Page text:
Tuesday, February 24, 2009

Supreme Snow Conditions Continue at Cranmore

I am running out of hyperbole for snow conditions this winter. We got another foot of snow Sunday night, adding to the foot we got on Thursday. Today was another blue bird beauty and the combination of sunshine and powder was irresistible.

I went out with sales manager Krissy Fraser to do some product testing, you know, all the better to tell the many boy scout troops who come to our mountain every weekend. Here she is at the bottom of Jughandle, which was chock-a-block full of pow-pow. Yummy!

Next came a run through Red Pine Glade to Ledges, which was unexpectedly left ungroomed for a change. Don't let anyone tell you Cranmore lacks challenging terrain - this steep beauty left my heart beating fast as I finished up the run. Sweet!

And is there anything better than a run down the East Slope to the classic East Double Chair on a sunny day? You can still find untracked powder on skier's left on lower East.

Speaking of untracked powder, I skied as many glades as I could today - Beech, Treemeister, Black Forest, Pipeline - all wonderful, all full of stashes of powder still today, 48 hours post-snow storm.

This week's forecast shows more fair weather which should hold up conditions nicely throughout the period. New Hampshire school vacation week is in full swing. Grab a few days in the winter sunshine snow while you can!

Kathy Bennett

Monday, February 16, 2009

Snowmaking Resumes at Cranmore

I spent just about all day yesterday on the mountain and had the pleasure of skiing nearly every trail. I am happy to report that Cranmore's groomers are miracle workers and the mountain has rebounded in spectacular fashion from last week's precipitation event, or as some of you call it, the "R" word.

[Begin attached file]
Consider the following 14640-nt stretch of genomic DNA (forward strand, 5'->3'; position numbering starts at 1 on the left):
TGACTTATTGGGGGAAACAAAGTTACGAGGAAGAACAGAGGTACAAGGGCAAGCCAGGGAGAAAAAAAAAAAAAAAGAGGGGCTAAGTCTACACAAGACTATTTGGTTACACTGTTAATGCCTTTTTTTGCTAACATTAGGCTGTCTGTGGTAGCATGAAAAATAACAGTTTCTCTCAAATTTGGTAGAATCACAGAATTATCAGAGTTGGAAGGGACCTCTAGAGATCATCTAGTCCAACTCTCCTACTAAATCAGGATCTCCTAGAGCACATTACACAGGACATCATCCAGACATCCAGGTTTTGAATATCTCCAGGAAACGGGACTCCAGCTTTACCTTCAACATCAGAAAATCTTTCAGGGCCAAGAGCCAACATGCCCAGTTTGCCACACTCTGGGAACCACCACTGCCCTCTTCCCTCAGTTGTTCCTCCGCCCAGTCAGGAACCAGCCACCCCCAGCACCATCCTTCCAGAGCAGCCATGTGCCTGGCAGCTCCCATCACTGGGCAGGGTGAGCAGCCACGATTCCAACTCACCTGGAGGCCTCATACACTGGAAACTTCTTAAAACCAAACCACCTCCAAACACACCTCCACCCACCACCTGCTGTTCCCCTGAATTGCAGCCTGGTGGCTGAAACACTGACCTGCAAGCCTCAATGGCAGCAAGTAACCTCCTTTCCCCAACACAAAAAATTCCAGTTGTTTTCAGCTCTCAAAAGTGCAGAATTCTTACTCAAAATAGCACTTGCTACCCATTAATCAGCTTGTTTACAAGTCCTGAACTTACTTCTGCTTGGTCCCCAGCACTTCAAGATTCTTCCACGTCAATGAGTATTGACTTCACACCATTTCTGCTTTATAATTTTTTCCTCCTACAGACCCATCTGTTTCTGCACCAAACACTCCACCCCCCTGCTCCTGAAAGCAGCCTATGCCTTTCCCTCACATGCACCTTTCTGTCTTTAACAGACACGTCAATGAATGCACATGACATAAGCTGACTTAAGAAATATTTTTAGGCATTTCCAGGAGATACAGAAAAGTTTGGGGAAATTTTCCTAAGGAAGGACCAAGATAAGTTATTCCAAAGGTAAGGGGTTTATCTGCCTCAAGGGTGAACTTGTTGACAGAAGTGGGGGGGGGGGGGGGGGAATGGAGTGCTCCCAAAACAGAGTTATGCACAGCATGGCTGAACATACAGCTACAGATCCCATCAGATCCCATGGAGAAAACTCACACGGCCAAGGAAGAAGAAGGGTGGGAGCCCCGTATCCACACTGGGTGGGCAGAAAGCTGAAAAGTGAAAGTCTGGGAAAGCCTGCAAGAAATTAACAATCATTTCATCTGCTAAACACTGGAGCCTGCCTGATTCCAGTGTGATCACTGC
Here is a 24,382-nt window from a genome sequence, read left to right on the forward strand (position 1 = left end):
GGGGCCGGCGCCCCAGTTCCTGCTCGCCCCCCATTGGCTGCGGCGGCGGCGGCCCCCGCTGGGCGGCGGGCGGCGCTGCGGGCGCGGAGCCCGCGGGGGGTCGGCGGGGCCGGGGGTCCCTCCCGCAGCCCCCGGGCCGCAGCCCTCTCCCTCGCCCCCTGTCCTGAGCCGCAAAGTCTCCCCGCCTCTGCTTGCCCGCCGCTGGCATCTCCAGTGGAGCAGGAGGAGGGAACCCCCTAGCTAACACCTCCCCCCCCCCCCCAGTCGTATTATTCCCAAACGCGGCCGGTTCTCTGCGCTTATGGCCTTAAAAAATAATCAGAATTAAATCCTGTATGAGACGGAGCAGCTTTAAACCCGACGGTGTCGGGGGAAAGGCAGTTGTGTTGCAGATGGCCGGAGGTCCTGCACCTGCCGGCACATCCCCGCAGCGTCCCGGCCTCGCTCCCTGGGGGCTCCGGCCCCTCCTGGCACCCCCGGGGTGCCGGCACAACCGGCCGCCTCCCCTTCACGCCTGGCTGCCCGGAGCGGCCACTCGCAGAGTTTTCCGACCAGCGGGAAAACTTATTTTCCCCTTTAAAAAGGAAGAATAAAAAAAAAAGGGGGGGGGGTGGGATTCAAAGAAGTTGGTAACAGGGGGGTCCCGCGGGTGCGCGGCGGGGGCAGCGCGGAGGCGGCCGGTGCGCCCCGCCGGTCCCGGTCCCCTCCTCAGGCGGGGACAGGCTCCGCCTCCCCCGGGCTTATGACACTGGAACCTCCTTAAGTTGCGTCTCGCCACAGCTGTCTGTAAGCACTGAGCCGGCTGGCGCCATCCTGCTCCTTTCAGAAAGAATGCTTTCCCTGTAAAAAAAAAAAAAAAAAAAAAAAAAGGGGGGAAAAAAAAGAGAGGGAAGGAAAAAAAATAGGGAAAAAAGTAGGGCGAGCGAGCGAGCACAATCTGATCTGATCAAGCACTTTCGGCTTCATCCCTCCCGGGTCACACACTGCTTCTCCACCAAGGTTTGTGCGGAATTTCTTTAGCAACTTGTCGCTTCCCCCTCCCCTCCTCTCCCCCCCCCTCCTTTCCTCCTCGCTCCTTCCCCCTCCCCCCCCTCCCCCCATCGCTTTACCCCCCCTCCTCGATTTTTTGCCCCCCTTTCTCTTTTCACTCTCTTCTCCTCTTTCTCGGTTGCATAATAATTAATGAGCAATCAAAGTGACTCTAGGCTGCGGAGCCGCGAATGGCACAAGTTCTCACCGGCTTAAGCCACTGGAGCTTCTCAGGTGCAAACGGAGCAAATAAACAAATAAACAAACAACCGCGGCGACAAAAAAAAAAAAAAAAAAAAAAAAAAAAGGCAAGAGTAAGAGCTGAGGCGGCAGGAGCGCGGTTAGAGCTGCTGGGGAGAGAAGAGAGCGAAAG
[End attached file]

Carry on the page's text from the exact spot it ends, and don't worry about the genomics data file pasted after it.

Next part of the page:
Saturday night I went for a ride down and around the mountain with Snowcat Johnny, Supervisor of Cranmore's grooming and snowmaking team.

These massive machines with knowledgeable hands at the wheel till the snow surfaces the way a plow carves through soil. There is still a TON of snow out there, and with the right people at the helm like Johnny, the snow transforms to corduroy every night.

And just to sweeten things up even more, Johnny and the crew hit several of our most popular trails with snowmaking last night, including Middle, North and South.

When I came in from my long day on the mountain yesterday I saw for the first time the tell-tale sign that the sun is now higher in the sky than before - freckles and rosy cheeks from the sunshine on my face, which I did not have to cover in fleece and neoprene to survive my day outside. Time for sunscreen once again! Break out the sunglasses and Tan More at Cranmore!

For those of you who are fans of Facebook, do yourself a favor and after you add Cranmore as a friend, seek out the Cranmore Geese who have somehow waddled around and set up their own Facebook profile. I honestly do not know who set up this profile but the Geese have an uncanny ability to capture the true essence of a day at Cranmore. Break out the bread crumbs!

Monday, February 9, 2009

Reach the Peak

Because I work at a ski area, I work with a lot of really, really good skiers and snowboarders. I know this sounds obvious but as someone who learned to ski as an adult, I am a little self-conscious about my skills, even though by most standards I'm not bad. I get to ski more days in a month than most people do in years.

Considering I work with all these great skiers, and have access to lessons on a daily basis, one would think that I would have taken a lesson or two over the years. But in the 7 winters I've worked here I have rarely done so. That changed yesterday when I made a visit to the Sunday morning ladies' group that our ski school offers every non-holiday period.

There were about a dozen of us coached by our ski school director Karen Dolan, instructor Sally Anderson and seasonal program coordinator Mary Miller. I work with Karen every day but had never taken a lesson from her. What a treat!